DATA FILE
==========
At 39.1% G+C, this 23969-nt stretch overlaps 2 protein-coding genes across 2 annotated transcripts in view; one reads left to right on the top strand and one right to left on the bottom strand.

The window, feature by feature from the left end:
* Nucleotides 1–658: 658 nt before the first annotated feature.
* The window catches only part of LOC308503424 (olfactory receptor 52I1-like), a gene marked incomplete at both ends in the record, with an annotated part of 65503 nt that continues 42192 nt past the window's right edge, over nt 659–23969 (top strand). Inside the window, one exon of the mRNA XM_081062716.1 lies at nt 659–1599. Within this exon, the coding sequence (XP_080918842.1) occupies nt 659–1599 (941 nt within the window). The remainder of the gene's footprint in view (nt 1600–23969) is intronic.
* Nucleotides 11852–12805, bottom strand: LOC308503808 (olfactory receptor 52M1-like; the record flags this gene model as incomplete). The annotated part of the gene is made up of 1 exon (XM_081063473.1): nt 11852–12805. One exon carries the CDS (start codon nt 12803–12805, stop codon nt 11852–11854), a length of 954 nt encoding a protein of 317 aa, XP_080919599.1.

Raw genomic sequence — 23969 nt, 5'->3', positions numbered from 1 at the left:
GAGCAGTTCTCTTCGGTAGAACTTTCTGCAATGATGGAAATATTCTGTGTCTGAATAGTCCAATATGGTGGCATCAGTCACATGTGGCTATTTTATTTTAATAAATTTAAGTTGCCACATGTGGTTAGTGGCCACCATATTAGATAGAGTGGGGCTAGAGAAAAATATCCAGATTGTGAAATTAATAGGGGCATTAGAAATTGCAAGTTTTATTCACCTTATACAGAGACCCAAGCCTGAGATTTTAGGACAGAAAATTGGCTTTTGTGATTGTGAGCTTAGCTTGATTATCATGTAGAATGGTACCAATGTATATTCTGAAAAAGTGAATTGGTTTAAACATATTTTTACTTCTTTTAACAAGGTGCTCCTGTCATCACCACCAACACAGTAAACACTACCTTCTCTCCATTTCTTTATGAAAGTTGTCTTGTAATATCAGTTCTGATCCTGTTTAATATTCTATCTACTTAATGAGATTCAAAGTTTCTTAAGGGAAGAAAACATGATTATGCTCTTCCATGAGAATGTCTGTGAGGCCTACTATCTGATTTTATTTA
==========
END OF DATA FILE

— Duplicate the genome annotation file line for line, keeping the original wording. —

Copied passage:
At 39.1% G+C, this 23969-nt stretch overlaps 2 protein-coding genes across 2 annotated transcripts in view; one reads left to right on the top strand and one right to left on the bottom strand.

The window, feature by feature from the left end:
* Nucleotides 1–658: 658 nt before the first annotated feature.
* The window catches only part of LOC308503424 (olfactory receptor 52I1-like), a gene marked incomplete at both ends in the record, with an annotated part of 65503 nt that continues 42192 nt past the window's right edge, over nt 659–23969 (top strand). Inside the window, one exon of the mRNA XM_081062716.1 lies at nt 659–1599. Within this exon, the coding sequence (XP_080918842.1) occupies nt 659–1599 (941 nt within the window). The remainder of the gene's footprint in view (nt 1600–23969) is intronic.
* Nucleotides 11852–12805, bottom strand: LOC308503808 (olfactory receptor 52M1-like; the record flags this gene model as incomplete). The annotated part of the gene is made up of 1 exon (XM_081063473.1): nt 11852–12805. One exon carries the CDS (start codon nt 12803–12805, stop codon nt 11852–11854), a length of 954 nt encoding a protein of 317 aa, XP_080919599.1.

Raw genomic sequence — 23969 nt, 5'->3', positions numbered from 1 at the left:
GAGCAGTTCTCTTCGGTAGAACTTTCTGCAATGATGGAAATATTCTGTGTCTGAATAGTCCAATATGGTGGCATCAGTCACATGTGGCTATTTTATTTTAATAAATTTAAGTTGCCACATGTGGTTAGTGGCCACCATATTAGATAGAGTGGGGCTAGAGAAAAATATCCAGATTGTGAAATTAATAGGGGCATTAGAAATTGCAAGTTTTATTCACCTTATACAGAGACCCAAGCCTGAGATTTTAGGACAGAAAATTGGCTTTTGTGATTGTGAGCTTAGCTTGATTATCATGTAGAATGGTACCAATGTATATTCTGAAAAAGTGAATTGGTTTAAACATATTTTTACTTCTTTTAACAAGGTGCTCCTGTCATCACCACCAACACAGTAAACACTACCTTCTCTCCATTTCTTTATGAAAGTTGTCTTGTAATATCAGTTCTGATCCTGTTTAATATTCTATCTACTTAATGAGATTCAAAGTTTCTTAAGGGAAGAAAACATGATTATGCTCTTCCATGAGAATGTCTGTGAGGCCTACTATCTGATTTTATTTA